LONDON, December 1, 2015 /PRNewswire/ --
Norwegian furniture brand HÅG has commissioned a workshop with young Londoners to discover how Generation Z imagines their future workplace. Innovative ideas include hanging pods to work in, holograms on walls to change your working environment, interactive tablet desks which turn into beds, virtual reality rooms and communal vegetable allotments to provide ingredients for a healthy lunch.
Four key themes emerged during the workshop which revealed how the young people felt about their future workplace - health, the environment, technology, and innovative workspaces. A clear trend was the continued blurring between personal and work life, while many of the pupils stressed the need for relaxation in the workplace. This involved creating an underground 'holiday room' which contained a beach and swimming pool, 'Netflix area' and holograms which could project a tranquil environment on the walls.
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The future office would have a health centre and gym - including a doctor's surgery where you could book appointments at work. Allotments would be provided where you could make your lunch from fresh produce and colleagues would have a 'Bake Off 'style kitchen to cook together.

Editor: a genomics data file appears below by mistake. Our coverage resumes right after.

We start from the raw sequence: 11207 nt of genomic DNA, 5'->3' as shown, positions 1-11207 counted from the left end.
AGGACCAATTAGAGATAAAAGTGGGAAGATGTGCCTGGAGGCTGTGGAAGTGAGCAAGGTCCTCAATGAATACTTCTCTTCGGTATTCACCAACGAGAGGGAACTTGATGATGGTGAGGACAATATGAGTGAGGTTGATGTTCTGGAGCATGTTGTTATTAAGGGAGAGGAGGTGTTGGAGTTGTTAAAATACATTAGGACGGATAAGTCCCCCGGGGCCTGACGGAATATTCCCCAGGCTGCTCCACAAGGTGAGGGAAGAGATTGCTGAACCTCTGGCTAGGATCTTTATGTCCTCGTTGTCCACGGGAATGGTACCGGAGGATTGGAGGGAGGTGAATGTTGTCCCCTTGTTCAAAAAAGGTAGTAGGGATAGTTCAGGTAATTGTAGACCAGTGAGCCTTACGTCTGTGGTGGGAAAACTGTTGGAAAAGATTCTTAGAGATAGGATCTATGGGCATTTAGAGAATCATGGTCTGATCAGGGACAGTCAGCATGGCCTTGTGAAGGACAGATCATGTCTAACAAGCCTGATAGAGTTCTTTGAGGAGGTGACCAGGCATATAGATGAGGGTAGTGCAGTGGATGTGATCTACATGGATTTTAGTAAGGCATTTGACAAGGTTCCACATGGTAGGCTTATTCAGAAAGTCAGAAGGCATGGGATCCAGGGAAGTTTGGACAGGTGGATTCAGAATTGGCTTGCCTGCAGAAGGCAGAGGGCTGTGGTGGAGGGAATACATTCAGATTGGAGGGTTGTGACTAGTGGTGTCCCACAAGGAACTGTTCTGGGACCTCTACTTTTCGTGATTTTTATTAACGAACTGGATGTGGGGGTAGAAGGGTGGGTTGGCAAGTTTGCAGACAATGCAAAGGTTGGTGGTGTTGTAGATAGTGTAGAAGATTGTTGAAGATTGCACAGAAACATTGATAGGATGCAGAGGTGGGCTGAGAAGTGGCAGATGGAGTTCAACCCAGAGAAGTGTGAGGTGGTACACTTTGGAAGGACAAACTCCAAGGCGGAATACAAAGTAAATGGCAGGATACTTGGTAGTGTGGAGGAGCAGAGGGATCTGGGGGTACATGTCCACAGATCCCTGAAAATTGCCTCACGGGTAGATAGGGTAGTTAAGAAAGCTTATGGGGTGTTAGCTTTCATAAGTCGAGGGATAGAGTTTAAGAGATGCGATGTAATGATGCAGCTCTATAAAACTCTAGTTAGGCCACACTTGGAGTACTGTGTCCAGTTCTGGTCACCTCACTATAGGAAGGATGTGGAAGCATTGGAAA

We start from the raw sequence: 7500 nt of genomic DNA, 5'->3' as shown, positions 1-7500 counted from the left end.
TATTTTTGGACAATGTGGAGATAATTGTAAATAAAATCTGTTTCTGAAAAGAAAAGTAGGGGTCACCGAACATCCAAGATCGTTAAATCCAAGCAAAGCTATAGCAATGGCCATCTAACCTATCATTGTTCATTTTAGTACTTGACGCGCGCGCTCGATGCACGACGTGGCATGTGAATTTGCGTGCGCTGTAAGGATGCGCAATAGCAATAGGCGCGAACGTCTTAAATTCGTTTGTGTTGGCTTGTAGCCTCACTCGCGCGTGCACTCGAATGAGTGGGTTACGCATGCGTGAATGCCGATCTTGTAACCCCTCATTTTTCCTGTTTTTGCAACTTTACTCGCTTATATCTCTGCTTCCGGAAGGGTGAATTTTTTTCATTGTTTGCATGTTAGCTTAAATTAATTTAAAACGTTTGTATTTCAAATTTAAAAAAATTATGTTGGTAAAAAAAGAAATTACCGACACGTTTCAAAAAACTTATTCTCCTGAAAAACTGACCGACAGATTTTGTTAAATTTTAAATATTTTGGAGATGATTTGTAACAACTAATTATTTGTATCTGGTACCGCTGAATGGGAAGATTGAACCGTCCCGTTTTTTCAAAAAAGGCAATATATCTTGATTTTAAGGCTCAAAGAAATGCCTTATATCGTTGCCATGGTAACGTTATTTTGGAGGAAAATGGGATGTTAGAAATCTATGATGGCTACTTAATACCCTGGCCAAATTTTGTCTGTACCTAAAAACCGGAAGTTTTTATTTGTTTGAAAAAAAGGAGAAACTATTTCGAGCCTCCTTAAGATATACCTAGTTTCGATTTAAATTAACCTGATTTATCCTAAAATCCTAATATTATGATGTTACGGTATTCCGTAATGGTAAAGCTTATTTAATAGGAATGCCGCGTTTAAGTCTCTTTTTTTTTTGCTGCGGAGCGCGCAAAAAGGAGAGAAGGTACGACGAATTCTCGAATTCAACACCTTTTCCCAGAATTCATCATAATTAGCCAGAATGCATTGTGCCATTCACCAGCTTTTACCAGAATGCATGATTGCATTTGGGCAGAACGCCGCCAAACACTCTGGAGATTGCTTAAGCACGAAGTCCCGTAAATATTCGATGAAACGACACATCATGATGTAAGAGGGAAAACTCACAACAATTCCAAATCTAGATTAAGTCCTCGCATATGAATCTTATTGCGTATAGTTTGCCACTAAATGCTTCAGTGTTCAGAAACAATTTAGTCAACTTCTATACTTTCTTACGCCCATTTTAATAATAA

The young people didn't share the current trend of shared workspaces but wanted a mix of collaborative areas combined with isolated working pods that they could customise for their own requirements and mood. When employees need to focus on their work in peace and quiet they would climb into their hanging pod where they would work alone on an interactive desk. They saw a high ceiling as wasted space and decided that these hanging pods could be placed there, creating more room for socialising and leisure.
Basma Elboussaki, 17, said: "It was a great experience - opening up your ideas. It was amazing to see how diverse our ideas were and how optimistic we are about the future. We want to include things you do at home - being active and energetic. We are concerned with nature and the environment - we are aware of how we should sustain our future."
The workshop was managed by Open-City (the charity responsible for the popular Open House architecture weekends), who invited the group of young people to take part in the workshop and be mentored by 8 leading architects.
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